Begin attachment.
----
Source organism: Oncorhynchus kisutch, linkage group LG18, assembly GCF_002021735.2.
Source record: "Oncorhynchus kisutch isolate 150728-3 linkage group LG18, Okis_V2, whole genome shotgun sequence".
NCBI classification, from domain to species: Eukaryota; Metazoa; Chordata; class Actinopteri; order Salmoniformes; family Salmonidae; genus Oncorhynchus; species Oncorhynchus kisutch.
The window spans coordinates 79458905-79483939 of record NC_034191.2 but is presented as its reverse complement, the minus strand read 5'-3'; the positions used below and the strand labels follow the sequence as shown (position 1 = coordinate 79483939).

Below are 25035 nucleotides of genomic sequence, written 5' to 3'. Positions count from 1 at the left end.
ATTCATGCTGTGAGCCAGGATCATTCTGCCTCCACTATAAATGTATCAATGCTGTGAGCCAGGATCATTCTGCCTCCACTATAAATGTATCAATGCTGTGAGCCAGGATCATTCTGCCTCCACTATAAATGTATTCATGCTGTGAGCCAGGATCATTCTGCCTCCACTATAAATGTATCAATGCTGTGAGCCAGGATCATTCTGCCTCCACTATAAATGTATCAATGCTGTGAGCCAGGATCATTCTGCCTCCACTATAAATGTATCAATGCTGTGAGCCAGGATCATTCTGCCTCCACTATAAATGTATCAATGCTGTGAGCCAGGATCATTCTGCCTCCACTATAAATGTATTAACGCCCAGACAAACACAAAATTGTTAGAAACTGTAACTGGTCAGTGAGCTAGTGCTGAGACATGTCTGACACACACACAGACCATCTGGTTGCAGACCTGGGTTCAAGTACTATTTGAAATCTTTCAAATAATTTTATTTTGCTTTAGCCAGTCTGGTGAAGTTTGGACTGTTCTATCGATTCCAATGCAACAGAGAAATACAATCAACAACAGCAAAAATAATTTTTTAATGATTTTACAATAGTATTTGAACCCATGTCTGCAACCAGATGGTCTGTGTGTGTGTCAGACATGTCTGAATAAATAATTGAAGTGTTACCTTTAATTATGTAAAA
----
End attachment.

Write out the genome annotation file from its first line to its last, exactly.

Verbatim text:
Source organism: Oncorhynchus kisutch, linkage group LG18, assembly GCF_002021735.2.
Source record: "Oncorhynchus kisutch isolate 150728-3 linkage group LG18, Okis_V2, whole genome shotgun sequence".
NCBI classification, from domain to species: Eukaryota; Metazoa; Chordata; class Actinopteri; order Salmoniformes; family Salmonidae; genus Oncorhynchus; species Oncorhynchus kisutch.
The window spans coordinates 79458905-79483939 of record NC_034191.2 but is presented as its reverse complement, the minus strand read 5'-3'; the positions used below and the strand labels follow the sequence as shown (position 1 = coordinate 79483939).

Below are 25035 nucleotides of genomic sequence, written 5' to 3'. Positions count from 1 at the left end.
ATTCATGCTGTGAGCCAGGATCATTCTGCCTCCACTATAAATGTATCAATGCTGTGAGCCAGGATCATTCTGCCTCCACTATAAATGTATCAATGCTGTGAGCCAGGATCATTCTGCCTCCACTATAAATGTATTCATGCTGTGAGCCAGGATCATTCTGCCTCCACTATAAATGTATCAATGCTGTGAGCCAGGATCATTCTGCCTCCACTATAAATGTATCAATGCTGTGAGCCAGGATCATTCTGCCTCCACTATAAATGTATCAATGCTGTGAGCCAGGATCATTCTGCCTCCACTATAAATGTATCAATGCTGTGAGCCAGGATCATTCTGCCTCCACTATAAATGTATTAACGCCCAGACAAACACAAAATTGTTAGAAACTGTAACTGGTCAGTGAGCTAGTGCTGAGACATGTCTGACACACACACAGACCATCTGGTTGCAGACCTGGGTTCAAGTACTATTTGAAATCTTTCAAATAATTTTATTTTGCTTTAGCCAGTCTGGTGAAGTTTGGACTGTTCTATCGATTCCAATGCAACAGAGAAATACAATCAACAACAGCAAAAATAATTTTTTAATGATTTTACAATAGTATTTGAACCCATGTCTGCAACCAGATGGTCTGTGTGTGTGTCAGACATGTCTGAATAAATAATTGAAGTGTTACCTTTAATTATGTAAAA